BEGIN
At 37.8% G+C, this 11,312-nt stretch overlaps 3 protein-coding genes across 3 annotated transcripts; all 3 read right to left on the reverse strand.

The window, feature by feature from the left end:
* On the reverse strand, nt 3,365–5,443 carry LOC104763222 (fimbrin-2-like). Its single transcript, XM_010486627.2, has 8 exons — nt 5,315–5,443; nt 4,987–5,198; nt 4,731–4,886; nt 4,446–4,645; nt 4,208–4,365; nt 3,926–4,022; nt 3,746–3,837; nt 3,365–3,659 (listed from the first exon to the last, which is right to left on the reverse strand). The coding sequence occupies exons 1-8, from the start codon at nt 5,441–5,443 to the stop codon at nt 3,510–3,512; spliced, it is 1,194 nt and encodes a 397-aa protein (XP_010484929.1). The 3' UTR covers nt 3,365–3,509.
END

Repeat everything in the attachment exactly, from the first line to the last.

At 37.8% G+C, this 11,312-nt stretch overlaps 3 protein-coding genes across 3 annotated transcripts; all 3 read right to left on the reverse strand.

The window, feature by feature from the left end:
* On the reverse strand, nt 3,365–5,443 carry LOC104763222 (fimbrin-2-like). Its single transcript, XM_010486627.2, has 8 exons — nt 5,315–5,443; nt 4,987–5,198; nt 4,731–4,886; nt 4,446–4,645; nt 4,208–4,365; nt 3,926–4,022; nt 3,746–3,837; nt 3,365–3,659 (listed from the first exon to the last, which is right to left on the reverse strand). The coding sequence occupies exons 1-8, from the start codon at nt 5,441–5,443 to the stop codon at nt 3,510–3,512; spliced, it is 1,194 nt and encodes a 397-aa protein (XP_010484929.1). The 3' UTR covers nt 3,365–3,509.